A Jersey man, who became involved in experimental work after joining an Amsterdam university’s ‘Dirty Art Department’, has brought a flavour of Netherlands creativity touching on themes ranging from social control and class privileges to QAnon.
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Artist and film-maker Leslie Lawrence has teamed up with artist and designer Sophia Simensky to present a selection of contemporary art and design from the Netherlands, including sculptural installation and video works.
The ORANJERSEY programme aims to bring young Dutch artists to present their work on the island, with the first exhibition taking place until 12 February at Jersey Arts Centre.
Born in Jersey, Leslie studied theoretical psychoanalysis at University College London before moving to the Netherlands to join the 'Dirty Art Department' at the Sandberg Instituut, Amsterdam, where he met Sophia.
“It's a project that regards art and design with a very wide definition and puts an emphasis on radical social ideas,” he explained. “The arts education in the Netherlands is some of the most interesting in the world as it allows for temporary courses and experimental structures that fit more closely with concerns in the contemporary art world than more traditional courses."
In Spring 2020, the pair received funding from Amsterdam Funds for the Arts to produce a piece of work in response to the covid-19 pandemic. They created a video called 'The Fire Sermon' which addresses the economic instability created by the pandemic “through a fictional setting where the sense of crisis is not underpinned by the biological reality of a virus”.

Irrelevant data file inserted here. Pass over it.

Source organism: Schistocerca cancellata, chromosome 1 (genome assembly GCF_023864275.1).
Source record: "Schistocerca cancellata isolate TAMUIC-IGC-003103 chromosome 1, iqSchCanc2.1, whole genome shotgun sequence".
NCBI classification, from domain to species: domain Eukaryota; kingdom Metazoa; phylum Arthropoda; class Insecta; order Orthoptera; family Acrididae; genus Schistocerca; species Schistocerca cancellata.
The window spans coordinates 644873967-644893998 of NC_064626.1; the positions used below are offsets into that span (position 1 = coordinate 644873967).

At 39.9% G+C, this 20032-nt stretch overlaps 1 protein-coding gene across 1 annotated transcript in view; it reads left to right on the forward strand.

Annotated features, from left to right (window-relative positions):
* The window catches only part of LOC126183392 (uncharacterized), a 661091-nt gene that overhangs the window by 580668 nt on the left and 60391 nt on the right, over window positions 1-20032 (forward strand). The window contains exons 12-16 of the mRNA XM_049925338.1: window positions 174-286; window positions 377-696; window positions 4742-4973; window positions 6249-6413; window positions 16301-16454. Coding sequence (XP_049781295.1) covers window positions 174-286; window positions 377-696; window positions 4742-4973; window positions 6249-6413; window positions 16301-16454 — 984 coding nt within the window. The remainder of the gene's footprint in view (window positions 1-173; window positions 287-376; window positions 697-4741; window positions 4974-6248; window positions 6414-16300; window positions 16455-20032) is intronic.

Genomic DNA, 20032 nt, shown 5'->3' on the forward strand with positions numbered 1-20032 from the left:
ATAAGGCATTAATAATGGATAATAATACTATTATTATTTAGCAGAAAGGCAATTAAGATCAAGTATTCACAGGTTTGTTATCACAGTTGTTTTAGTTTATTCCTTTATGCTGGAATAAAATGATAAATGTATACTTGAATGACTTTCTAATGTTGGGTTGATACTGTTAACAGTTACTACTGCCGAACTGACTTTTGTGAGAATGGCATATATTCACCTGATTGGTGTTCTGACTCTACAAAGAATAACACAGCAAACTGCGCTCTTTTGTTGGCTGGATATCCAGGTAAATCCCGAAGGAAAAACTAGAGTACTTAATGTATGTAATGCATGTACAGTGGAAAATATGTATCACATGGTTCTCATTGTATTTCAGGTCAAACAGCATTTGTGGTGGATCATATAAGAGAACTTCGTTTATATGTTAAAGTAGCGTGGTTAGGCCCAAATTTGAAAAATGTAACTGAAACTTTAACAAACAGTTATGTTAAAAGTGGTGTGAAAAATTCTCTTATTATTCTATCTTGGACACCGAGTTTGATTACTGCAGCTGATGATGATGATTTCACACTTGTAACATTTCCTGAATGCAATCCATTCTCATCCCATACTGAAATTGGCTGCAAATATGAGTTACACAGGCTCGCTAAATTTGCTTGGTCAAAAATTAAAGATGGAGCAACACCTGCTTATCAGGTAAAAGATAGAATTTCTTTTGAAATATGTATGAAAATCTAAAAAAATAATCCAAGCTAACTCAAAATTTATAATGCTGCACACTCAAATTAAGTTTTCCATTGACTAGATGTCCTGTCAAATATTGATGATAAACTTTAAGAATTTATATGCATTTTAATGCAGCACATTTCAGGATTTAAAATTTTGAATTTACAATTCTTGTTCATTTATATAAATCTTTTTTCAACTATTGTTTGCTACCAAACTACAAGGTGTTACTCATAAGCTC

“At the time of making the film, I was very interested in the book 'Bullshit Jobs' by anthropologist David Graeber that basically put forward the idea that rather than being an actual market, employment was mostly about social control and maintaining class privileges,” Leslie explained.
Pictured: Sophia and Leslie in 'The Fire Sermon'.
“When the lockdown arrived it basically confirmed his thesis as jobs were divided into essential and non-essential, but money was found to maintain the comfortable positions of the now entirely idle professional managerial class in a way that would have been unimaginable in the preceding decade of austerity.
“Of course, if you survey people, they regard 'artist' as the absolutely least essential job of all and this is also something we reflect on! I also had a strong desire to throw someone through a window which I'm glad to say makes it into the film.”
Following this collaboration, a discussion between Sophia and Leslie planted the seeds for the ORANJERSEY project.
“My initial motivation was quite simple - I was born on the island and my family lives here, so I was thinking about returning more often, especially with the pandemic limiting travel for the last two years,” he explained. “It was Sophia who actually encouraged me to think about an exhibition and I thought this was an excellent idea as it was a chance to see not just my family but enter public life on Jersey.
“Knowing that I was thinking about a regular return, rather than a one-off event, the idea was to put an additional emphasis on presenting other artists but using my heritage as the link between Jersey and the Netherlands.
“This is quite normal for me as I always make work co-operatively and so had many close collaborators who I thought would be interesting to feature them and then the idea of a cultural exchange felt like an opportunity to do something unique.”
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Their project received the support of the Creative Industries Fund NL whilst the Jersey Arts Centre agreed to host the work.
As well as ‘The Fire Sermon’, the first exhibition will feature Sophia’s new solo work, inspired from her research into the blue mountain region of Pennsylvania.
“She tries to show how the ideological foundations of the ‘Keystone State’ rupture into present day America revealing an ideological legacy of colonialism,” Leslie explained.